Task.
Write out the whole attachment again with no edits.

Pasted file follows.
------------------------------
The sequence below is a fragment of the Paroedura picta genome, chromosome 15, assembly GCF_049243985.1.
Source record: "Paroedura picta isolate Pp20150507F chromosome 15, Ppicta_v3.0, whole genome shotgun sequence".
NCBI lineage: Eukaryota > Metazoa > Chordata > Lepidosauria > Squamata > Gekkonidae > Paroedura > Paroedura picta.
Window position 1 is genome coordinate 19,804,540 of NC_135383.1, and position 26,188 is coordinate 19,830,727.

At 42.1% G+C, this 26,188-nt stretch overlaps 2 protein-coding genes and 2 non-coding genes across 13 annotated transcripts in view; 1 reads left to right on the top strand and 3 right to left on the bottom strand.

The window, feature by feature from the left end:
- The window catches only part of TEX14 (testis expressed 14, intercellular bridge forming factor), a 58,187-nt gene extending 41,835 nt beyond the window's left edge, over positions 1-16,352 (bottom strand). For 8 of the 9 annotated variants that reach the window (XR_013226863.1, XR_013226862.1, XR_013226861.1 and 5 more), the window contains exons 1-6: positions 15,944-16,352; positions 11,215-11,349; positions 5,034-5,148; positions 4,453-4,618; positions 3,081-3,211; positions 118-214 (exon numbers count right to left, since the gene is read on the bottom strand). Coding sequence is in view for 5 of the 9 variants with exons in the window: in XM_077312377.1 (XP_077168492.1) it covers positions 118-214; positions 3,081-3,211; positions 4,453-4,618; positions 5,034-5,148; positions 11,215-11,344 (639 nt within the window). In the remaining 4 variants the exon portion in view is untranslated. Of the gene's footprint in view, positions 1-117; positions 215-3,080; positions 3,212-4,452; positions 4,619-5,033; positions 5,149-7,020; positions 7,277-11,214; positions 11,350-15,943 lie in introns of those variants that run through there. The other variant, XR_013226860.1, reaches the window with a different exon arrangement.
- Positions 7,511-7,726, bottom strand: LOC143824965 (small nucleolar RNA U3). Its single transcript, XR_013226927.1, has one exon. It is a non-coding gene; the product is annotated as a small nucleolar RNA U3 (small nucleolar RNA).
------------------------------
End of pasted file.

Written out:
The sequence below is a fragment of the Paroedura picta genome, chromosome 15, assembly GCF_049243985.1.
Source record: "Paroedura picta isolate Pp20150507F chromosome 15, Ppicta_v3.0, whole genome shotgun sequence".
NCBI lineage: Eukaryota > Metazoa > Chordata > Lepidosauria > Squamata > Gekkonidae > Paroedura > Paroedura picta.
Window position 1 is genome coordinate 19,804,540 of NC_135383.1, and position 26,188 is coordinate 19,830,727.

At 42.1% G+C, this 26,188-nt stretch overlaps 2 protein-coding genes and 2 non-coding genes across 13 annotated transcripts in view; 1 reads left to right on the top strand and 3 right to left on the bottom strand.

The window, feature by feature from the left end:
- The window catches only part of TEX14 (testis expressed 14, intercellular bridge forming factor), a 58,187-nt gene extending 41,835 nt beyond the window's left edge, over positions 1-16,352 (bottom strand). For 8 of the 9 annotated variants that reach the window (XR_013226863.1, XR_013226862.1, XR_013226861.1 and 5 more), the window contains exons 1-6: positions 15,944-16,352; positions 11,215-11,349; positions 5,034-5,148; positions 4,453-4,618; positions 3,081-3,211; positions 118-214 (exon numbers count right to left, since the gene is read on the bottom strand). Coding sequence is in view for 5 of the 9 variants with exons in the window: in XM_077312377.1 (XP_077168492.1) it covers positions 118-214; positions 3,081-3,211; positions 4,453-4,618; positions 5,034-5,148; positions 11,215-11,344 (639 nt within the window). In the remaining 4 variants the exon portion in view is untranslated. Of the gene's footprint in view, positions 1-117; positions 215-3,080; positions 3,212-4,452; positions 4,619-5,033; positions 5,149-7,020; positions 7,277-11,214; positions 11,350-15,943 lie in introns of those variants that run through there. The other variant, XR_013226860.1, reaches the window with a different exon arrangement.
- Positions 7,511-7,726, bottom strand: LOC143824965 (small nucleolar RNA U3). Its single transcript, XR_013226927.1, has one exon. It is a non-coding gene; the product is annotated as a small nucleolar RNA U3 (small nucleolar RNA).